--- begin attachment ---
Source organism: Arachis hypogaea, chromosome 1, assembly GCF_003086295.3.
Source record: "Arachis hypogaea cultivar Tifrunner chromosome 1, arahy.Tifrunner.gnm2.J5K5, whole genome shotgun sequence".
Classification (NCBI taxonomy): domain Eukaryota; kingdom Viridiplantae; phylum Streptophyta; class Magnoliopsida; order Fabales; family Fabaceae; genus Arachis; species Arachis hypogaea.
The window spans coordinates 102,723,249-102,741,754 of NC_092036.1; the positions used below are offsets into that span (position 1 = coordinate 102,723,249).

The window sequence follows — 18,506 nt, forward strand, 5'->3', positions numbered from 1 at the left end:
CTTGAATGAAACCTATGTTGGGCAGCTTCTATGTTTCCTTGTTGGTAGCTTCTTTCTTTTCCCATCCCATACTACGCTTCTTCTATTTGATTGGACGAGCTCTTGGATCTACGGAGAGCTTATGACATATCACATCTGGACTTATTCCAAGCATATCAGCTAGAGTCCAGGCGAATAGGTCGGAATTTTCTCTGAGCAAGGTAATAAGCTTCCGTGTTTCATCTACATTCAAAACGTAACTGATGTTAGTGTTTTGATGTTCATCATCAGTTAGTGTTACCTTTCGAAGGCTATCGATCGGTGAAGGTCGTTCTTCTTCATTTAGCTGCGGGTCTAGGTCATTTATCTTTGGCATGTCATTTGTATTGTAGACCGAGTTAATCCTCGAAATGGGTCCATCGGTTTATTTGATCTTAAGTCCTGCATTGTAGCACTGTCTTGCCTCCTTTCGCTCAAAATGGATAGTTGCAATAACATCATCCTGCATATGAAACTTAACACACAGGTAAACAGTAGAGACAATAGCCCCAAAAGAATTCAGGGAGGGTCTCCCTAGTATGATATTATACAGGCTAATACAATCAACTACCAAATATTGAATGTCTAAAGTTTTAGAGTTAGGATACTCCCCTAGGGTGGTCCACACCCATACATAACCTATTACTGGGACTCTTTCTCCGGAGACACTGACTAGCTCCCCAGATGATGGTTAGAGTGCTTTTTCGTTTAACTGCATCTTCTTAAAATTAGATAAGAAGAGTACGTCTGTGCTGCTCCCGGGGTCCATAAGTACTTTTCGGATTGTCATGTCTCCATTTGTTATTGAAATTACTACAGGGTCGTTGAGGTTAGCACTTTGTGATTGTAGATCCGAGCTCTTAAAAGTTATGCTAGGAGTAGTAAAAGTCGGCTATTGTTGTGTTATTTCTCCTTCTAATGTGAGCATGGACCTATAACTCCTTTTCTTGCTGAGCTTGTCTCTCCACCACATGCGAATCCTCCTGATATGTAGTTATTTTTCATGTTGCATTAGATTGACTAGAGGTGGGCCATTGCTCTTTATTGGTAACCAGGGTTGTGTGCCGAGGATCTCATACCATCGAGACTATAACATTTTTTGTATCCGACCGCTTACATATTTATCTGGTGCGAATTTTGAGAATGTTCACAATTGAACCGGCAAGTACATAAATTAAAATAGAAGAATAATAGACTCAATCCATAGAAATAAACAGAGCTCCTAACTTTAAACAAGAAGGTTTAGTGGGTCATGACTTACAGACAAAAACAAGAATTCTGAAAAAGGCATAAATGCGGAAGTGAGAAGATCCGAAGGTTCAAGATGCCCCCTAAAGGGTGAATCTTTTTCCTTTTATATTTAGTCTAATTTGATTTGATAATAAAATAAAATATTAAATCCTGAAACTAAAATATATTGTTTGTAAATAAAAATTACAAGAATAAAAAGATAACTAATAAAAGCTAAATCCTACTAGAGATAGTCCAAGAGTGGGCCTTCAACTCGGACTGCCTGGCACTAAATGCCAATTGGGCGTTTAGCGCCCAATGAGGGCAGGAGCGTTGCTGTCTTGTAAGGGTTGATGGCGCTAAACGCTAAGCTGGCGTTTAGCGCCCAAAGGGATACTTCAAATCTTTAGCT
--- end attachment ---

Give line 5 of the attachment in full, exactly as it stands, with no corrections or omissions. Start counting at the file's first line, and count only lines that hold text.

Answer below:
The window sequence follows — 18,506 nt, forward strand, 5'->3', positions numbered from 1 at the left end: